Si­lence from La­mont on next party chair

Nick Bal­letto has told Gov.-elect he’d like an­other term

The Day - - OBITUARIES - By MARK PAZNIOKAS

Nick Bal­letto is mak­ing calls seek­ing sup­port for his re-elec­tion as Demo­cratic state chair­man next month, de­spite the pointed ab­sence of an en­dorse­ment from Gov.elect Ned La­mont, whose vi­a­bil­ity as a can­di­date was sharply ques­tioned by Bal­letto in the early months of the 2018 cam­paign.

In an in­ter­view Thurs­day, Bal­letto said he told La­mont he would like an­other term, but the con­ver­sa­tion was brief and in­con­clu­sive. “I had a cur­sory con­ver­sa­tion and ex­pressed my in­ter­est about a month ago, and that’s it,” Bal­letto said. “I haven’t had any other con­ver­sa­tions.”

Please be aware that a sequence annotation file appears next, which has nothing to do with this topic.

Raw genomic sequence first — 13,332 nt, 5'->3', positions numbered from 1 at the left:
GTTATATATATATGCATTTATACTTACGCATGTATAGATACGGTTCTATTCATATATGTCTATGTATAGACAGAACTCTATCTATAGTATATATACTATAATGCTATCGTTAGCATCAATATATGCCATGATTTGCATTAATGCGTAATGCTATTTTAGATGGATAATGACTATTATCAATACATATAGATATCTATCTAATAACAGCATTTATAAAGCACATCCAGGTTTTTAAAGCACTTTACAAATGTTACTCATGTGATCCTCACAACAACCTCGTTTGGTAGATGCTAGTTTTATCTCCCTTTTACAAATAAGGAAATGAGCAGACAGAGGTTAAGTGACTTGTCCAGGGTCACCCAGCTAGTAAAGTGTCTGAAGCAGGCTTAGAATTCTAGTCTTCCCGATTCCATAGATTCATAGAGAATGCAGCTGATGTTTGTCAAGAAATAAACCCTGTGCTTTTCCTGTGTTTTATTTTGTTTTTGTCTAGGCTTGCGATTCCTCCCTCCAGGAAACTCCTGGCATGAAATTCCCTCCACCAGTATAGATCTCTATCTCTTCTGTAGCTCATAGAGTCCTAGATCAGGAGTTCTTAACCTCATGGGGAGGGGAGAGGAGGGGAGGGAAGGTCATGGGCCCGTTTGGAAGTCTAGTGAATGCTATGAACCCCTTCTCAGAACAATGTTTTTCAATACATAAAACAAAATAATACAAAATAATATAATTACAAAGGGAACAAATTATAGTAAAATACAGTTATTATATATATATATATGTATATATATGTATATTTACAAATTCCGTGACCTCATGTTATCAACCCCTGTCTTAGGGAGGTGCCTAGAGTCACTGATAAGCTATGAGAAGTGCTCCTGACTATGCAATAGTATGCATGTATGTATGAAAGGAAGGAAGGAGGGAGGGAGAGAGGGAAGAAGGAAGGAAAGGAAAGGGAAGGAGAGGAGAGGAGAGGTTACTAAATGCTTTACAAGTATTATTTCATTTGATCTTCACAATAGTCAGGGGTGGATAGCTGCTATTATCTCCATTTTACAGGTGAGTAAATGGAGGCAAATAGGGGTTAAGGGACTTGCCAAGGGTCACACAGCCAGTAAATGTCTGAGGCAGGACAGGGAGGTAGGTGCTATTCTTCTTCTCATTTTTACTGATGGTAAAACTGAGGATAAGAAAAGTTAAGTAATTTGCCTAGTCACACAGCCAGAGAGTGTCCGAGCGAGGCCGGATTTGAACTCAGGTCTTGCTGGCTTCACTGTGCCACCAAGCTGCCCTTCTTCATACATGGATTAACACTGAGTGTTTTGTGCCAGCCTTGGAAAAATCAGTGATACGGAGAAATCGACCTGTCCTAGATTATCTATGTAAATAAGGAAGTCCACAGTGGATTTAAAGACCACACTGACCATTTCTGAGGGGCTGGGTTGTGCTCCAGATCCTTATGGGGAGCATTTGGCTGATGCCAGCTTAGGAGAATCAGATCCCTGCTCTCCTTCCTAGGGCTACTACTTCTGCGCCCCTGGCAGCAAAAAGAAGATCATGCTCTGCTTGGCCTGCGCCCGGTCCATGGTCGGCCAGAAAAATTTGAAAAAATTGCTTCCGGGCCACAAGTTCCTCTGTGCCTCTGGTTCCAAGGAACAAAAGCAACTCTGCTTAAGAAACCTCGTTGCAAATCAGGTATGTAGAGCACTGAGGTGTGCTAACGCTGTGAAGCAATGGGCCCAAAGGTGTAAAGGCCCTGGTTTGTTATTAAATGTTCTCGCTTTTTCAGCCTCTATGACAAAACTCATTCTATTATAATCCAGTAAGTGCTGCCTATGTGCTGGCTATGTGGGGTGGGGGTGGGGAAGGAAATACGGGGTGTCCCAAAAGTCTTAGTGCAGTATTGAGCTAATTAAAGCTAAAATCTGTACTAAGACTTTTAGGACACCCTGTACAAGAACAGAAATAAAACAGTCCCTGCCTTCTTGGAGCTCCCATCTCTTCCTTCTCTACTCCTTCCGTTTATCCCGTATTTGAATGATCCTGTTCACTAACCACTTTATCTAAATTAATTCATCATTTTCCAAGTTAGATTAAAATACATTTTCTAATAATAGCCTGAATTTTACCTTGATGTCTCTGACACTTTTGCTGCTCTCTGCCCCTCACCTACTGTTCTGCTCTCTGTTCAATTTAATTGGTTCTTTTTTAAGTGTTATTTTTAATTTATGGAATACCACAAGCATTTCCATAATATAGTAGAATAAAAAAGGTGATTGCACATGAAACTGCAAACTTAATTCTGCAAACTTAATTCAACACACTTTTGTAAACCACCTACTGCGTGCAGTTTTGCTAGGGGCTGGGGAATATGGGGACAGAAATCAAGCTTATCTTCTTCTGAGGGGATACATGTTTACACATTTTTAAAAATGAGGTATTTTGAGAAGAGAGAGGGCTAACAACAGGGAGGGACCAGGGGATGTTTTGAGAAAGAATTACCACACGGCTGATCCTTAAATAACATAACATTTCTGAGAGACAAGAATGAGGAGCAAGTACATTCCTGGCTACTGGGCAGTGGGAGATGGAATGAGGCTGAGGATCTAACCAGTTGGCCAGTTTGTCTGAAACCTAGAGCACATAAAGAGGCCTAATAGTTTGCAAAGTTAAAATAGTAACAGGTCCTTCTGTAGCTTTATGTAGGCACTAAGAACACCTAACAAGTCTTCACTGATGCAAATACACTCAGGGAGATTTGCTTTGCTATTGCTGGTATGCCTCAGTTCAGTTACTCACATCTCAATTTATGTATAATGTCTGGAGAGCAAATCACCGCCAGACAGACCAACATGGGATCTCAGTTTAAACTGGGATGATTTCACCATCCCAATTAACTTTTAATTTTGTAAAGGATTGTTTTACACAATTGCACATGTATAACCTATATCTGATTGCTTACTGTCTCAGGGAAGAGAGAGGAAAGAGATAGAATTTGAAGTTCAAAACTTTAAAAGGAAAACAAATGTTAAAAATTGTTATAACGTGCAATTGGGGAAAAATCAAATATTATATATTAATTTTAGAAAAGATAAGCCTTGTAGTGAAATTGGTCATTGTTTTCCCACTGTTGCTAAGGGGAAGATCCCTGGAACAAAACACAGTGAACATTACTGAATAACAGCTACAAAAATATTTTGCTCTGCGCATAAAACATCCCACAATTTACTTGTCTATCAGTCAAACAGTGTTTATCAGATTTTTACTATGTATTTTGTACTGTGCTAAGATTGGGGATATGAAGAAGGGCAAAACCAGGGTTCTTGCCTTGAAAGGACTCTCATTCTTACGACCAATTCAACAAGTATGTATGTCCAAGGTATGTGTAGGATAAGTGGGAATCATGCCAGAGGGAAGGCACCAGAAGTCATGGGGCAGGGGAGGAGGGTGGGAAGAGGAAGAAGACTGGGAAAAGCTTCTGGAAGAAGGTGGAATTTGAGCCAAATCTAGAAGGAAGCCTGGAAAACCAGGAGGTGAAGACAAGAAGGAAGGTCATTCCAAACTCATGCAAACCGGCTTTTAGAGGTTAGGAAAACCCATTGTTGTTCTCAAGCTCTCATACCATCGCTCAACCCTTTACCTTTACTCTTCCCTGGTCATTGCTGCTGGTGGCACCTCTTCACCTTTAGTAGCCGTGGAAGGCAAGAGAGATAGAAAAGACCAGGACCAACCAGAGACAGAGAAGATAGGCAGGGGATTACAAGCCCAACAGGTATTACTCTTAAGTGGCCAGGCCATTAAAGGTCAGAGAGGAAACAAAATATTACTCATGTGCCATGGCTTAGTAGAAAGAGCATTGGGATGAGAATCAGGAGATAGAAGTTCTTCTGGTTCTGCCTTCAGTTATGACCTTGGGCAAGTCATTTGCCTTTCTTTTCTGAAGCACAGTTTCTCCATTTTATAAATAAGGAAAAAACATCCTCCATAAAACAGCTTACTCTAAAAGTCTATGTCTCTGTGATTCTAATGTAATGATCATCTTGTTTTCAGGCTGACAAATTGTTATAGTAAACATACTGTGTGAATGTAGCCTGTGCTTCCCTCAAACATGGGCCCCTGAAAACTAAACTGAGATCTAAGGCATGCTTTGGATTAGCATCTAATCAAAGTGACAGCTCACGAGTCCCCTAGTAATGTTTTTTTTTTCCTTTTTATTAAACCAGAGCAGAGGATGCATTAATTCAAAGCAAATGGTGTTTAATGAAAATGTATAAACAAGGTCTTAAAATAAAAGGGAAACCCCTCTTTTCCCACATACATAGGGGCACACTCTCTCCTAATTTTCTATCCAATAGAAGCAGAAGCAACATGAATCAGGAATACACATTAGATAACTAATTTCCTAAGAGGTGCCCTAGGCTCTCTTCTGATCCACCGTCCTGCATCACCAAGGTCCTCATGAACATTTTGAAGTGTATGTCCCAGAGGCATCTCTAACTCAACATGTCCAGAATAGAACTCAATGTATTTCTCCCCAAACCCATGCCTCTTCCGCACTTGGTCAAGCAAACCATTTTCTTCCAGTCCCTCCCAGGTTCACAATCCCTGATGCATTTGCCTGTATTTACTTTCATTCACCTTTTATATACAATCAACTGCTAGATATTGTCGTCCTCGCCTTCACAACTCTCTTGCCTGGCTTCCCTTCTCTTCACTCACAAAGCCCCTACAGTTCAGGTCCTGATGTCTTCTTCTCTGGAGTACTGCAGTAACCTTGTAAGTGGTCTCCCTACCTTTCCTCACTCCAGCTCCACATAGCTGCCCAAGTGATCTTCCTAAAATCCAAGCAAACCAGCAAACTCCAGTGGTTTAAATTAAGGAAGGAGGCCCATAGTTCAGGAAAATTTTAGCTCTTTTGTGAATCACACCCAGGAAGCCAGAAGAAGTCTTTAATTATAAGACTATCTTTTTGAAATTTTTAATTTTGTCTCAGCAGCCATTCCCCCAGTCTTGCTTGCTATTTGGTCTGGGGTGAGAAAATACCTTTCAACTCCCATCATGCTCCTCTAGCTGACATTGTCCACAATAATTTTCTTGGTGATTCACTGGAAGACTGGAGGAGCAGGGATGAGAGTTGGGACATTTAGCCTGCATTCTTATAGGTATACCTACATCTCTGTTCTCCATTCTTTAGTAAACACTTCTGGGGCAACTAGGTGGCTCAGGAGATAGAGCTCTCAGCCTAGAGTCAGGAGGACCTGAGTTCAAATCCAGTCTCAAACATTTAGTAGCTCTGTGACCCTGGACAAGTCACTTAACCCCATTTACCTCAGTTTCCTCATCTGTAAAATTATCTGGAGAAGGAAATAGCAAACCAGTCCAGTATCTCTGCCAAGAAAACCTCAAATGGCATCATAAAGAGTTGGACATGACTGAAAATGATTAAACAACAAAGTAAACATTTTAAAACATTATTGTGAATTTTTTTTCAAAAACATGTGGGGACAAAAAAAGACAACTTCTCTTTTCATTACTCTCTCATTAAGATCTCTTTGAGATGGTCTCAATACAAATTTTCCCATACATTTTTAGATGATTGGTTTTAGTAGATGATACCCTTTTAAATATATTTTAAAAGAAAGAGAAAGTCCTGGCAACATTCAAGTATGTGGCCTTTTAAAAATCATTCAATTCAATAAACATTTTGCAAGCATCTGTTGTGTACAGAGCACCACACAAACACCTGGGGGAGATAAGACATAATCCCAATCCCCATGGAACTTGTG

La­mont’s si­lence has cre­ated a vac­uum, open­ing the door for Bal­letto to make calls in an at­tempt to thwart a soft bid for the job by Justin Kron­holm, a Demo­cratic State Cen­tral Com­mit­tee mem­ber, long­time po­lit­i­cal oper­a­tive and for­mer ex­ec­u­tive di­rec­tor of the party.

Kron­holm, who serves as a se­nior coun­selor to At­tor­ney Gen­eral Ge­orge Jepsen, said Thurs­day he is in­ter­ested in as­sum­ing the chair­man­ship once held by his grand­fa­ther, the leg­endary state and na­tional party boss John Bai­ley, but he views the de­ci­sion as be­long­ing to the gover­nor-elect.

“I’m not ac­tively cam­paign­ing for it,” Kron­holm said.

Rep. Sean Scan­lon, D-Guil­ford, a mem­ber of U.S. Sen. Chris Mur­phy’s staff in Con­necti­cut, has been asked to con­sider seek­ing the chair­man­ship with La­mont’s bless­ing, but sources close to La­mont and Mur­phy say Scan­lon has con­cerns about per­form­ing the dual role of party chair­man and state law­maker.